Just a few snippets from some recent thinking about the pastor as leader.
Recently a friend shared these thoughts he had found in his journal from some years ago. He had written down these lines from an article in Leadership magazine:
Three things shape our sense of call to ministry:
1. Our grasp of the heart of God, which determines our motivations.
2. Our grasp of the needs of people, which shapes the direction of our service; and
3. The gifts that God has given us, which determines the effectiveness of our service.
The source of these comments is an article by John Jackson. I know no other details.
These are really helpful insights, I reckon. Basically, it is crucial in ministry to have a clear sense of these things. Who we think God is and what God is about in the world is a fundamental determinant of what we think we are doing too, or at least what we try to achieve. And we need to develop our awareness of that: it is often implicit, but not explicit.
What we do at Whitley College includes a strong emphasis on helping candidates for ordination to discover that implicit theology. we call it a person’s ‘operational theology’. It is often quite different from the doctrinal theology people affirm. I remember a colleague who once remarked that it is part of the grace of God that none of us is as bad as our theology!
I think, too, that one way of articulating our actual or operational theology is to try to make explicit what I call ‘our Jesus’: what things about Jesus, whether perhaps an action, a saying, or some attribute you see in him inspires you, or motivates you to be like that? We all have our image of Jesus, and it influences our view of faith and ministry, whether we acknowledge it or not.
But now for something completely different:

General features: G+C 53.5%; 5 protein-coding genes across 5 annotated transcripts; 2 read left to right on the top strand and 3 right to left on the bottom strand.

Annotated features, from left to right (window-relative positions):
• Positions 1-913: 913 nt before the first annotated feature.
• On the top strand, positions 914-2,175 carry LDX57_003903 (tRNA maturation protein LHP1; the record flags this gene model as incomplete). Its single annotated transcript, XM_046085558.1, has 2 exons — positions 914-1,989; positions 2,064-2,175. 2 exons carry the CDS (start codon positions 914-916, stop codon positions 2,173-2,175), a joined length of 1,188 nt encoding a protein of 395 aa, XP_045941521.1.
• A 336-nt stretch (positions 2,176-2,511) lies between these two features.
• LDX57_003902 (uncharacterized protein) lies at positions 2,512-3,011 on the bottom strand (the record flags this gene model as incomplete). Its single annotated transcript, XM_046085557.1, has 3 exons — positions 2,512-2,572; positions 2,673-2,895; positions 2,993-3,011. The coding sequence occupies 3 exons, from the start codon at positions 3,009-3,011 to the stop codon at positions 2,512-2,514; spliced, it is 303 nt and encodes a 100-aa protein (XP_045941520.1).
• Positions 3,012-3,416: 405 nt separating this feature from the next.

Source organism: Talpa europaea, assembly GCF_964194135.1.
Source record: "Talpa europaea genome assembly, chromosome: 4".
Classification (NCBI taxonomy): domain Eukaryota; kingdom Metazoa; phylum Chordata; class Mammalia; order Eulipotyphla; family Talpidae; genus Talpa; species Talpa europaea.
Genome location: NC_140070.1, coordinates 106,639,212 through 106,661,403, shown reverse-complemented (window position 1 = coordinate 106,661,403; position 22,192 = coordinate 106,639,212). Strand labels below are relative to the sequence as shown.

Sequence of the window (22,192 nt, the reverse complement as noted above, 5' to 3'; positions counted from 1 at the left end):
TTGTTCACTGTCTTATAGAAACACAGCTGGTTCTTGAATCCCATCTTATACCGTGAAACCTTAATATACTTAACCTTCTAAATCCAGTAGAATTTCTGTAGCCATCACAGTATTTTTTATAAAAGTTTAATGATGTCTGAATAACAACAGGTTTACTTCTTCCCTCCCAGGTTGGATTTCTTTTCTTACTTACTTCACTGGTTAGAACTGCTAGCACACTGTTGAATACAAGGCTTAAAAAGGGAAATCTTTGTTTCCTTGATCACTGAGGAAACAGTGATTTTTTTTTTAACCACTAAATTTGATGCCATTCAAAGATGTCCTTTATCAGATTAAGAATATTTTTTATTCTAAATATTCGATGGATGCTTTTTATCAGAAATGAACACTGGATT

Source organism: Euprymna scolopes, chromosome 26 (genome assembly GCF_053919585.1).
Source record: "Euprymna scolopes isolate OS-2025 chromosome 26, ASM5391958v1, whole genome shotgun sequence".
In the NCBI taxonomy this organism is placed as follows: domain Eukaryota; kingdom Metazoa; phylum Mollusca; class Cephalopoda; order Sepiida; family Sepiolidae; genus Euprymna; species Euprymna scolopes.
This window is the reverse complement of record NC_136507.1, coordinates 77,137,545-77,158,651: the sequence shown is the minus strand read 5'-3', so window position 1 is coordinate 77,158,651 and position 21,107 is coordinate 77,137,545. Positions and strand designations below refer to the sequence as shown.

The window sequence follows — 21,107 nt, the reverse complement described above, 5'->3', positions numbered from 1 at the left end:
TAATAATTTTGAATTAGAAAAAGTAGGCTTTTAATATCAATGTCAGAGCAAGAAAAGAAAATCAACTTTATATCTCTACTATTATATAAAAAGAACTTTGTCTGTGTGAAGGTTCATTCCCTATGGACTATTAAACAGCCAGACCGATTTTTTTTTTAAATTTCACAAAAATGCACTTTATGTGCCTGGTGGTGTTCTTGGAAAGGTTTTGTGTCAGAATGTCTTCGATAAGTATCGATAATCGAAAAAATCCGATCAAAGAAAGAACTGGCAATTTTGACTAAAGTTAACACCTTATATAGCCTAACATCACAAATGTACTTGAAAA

These are some thoughts based on an article in one of the management magazines I read. It’s interesting how much focus there is on caring for people and the integrity of the manager as a person, as the basis of leadership.
So in the Australian Institute of Management’s journal Management Today, Jan-Feb 2011, an article by Terry Barber outlines 7 principles for inspiring employees. These are things for managers and leaders to do, in any organization, and I think they apply very well to pastoral leadership as well.
Here are the 7 principles:
1. Authenticity: including sharing your weaknesses.
2. Connect with other people’s dreams: help them to get to where they want to go.
3. See in others the abilities they don’t see in themselves.
4. Speak and live with credibility: that is, lead with moral authority.
5. Inspire with great stories.
6. Help people to live on purpose, reminding them that work is only part of their lives. Maybe they could have a vision statement for their own lives, not just ‘the firm’.
7. Create a culture of inspiration, especially by being a teacher committed to excellence and character development.
These are wonderful principles, and I am inspired by them! Every local church could do well to work on these principles for a while…
And just one other snippet: much older, and shorter, but equally powerful. Bernard of Clairveaux is reported as suggesting three basic ideas on how to lead a community. In his case it would have been a monastic community, but I think the wisdom applies still to other communities and leadership roles. He said the leader should see everything, correct little, and love the brethren.
In many ways this encapsulates the other principles I have described.
Great stuff here to reflect on.